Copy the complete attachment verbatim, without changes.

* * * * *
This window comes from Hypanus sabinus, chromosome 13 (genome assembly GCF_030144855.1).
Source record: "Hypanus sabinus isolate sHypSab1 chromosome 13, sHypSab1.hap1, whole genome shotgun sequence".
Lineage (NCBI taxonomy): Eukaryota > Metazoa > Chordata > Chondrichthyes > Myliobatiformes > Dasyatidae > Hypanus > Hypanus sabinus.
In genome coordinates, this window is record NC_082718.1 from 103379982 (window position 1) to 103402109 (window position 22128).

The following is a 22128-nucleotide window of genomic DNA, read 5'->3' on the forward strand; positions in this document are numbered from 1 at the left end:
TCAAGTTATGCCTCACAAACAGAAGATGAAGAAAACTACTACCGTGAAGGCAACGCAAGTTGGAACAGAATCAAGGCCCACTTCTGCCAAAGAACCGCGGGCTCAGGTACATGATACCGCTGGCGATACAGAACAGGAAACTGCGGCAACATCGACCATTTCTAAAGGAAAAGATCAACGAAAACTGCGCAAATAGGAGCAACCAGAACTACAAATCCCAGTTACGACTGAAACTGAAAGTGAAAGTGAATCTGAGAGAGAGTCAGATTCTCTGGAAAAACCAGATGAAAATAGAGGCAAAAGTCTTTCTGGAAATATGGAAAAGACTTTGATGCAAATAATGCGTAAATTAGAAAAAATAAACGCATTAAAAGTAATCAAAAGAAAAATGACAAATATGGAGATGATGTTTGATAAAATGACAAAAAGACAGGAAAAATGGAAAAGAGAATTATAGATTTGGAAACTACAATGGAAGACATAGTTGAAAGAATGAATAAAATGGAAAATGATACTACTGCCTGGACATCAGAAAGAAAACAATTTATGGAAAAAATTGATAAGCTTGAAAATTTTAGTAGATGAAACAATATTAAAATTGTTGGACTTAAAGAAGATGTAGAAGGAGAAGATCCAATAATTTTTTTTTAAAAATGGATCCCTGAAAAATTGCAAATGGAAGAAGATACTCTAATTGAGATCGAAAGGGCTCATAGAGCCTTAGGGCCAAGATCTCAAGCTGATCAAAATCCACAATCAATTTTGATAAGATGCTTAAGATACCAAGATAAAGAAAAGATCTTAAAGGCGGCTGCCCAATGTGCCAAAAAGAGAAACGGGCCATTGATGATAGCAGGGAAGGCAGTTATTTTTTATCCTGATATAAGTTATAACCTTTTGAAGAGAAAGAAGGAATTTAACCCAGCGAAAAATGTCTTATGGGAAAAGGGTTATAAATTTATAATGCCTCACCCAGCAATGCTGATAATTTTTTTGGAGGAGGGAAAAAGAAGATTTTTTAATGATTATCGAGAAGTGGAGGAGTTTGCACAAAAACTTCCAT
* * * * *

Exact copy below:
This window comes from Hypanus sabinus, chromosome 13 (genome assembly GCF_030144855.1).
Source record: "Hypanus sabinus isolate sHypSab1 chromosome 13, sHypSab1.hap1, whole genome shotgun sequence".
Lineage (NCBI taxonomy): Eukaryota > Metazoa > Chordata > Chondrichthyes > Myliobatiformes > Dasyatidae > Hypanus > Hypanus sabinus.
In genome coordinates, this window is record NC_082718.1 from 103379982 (window position 1) to 103402109 (window position 22128).

The following is a 22128-nucleotide window of genomic DNA, read 5'->3' on the forward strand; positions in this document are numbered from 1 at the left end:
TCAAGTTATGCCTCACAAACAGAAGATGAAGAAAACTACTACCGTGAAGGCAACGCAAGTTGGAACAGAATCAAGGCCCACTTCTGCCAAAGAACCGCGGGCTCAGGTACATGATACCGCTGGCGATACAGAACAGGAAACTGCGGCAACATCGACCATTTCTAAAGGAAAAGATCAACGAAAACTGCGCAAATAGGAGCAACCAGAACTACAAATCCCAGTTACGACTGAAACTGAAAGTGAAAGTGAATCTGAGAGAGAGTCAGATTCTCTGGAAAAACCAGATGAAAATAGAGGCAAAAGTCTTTCTGGAAATATGGAAAAGACTTTGATGCAAATAATGCGTAAATTAGAAAAAATAAACGCATTAAAAGTAATCAAAAGAAAAATGACAAATATGGAGATGATGTTTGATAAAATGACAAAAAGACAGGAAAAATGGAAAAGAGAATTATAGATTTGGAAACTACAATGGAAGACATAGTTGAAAGAATGAATAAAATGGAAAATGATACTACTGCCTGGACATCAGAAAGAAAACAATTTATGGAAAAAATTGATAAGCTTGAAAATTTTAGTAGATGAAACAATATTAAAATTGTTGGACTTAAAGAAGATGTAGAAGGAGAAGATCCAATAATTTTTTTTTAAAAATGGATCCCTGAAAAATTGCAAATGGAAGAAGATACTCTAATTGAGATCGAAAGGGCTCATAGAGCCTTAGGGCCAAGATCTCAAGCTGATCAAAATCCACAATCAATTTTGATAAGATGCTTAAGATACCAAGATAAAGAAAAGATCTTAAAGGCGGCTGCCCAATGTGCCAAAAAGAGAAACGGGCCATTGATGATAGCAGGGAAGGCAGTTATTTTTTATCCTGATATAAGTTATAACCTTTTGAAGAGAAAGAAGGAATTTAACCCAGCGAAAAATGTCTTATGGGAAAAGGGTTATAAATTTATAATGCCTCACCCAGCAATGCTGATAATTTTTTTGGAGGAGGGAAAAAGAAGATTTTTTAATGATTATCGAGAAGTGGAGGAGTTTGCACAAAAACTTCCAT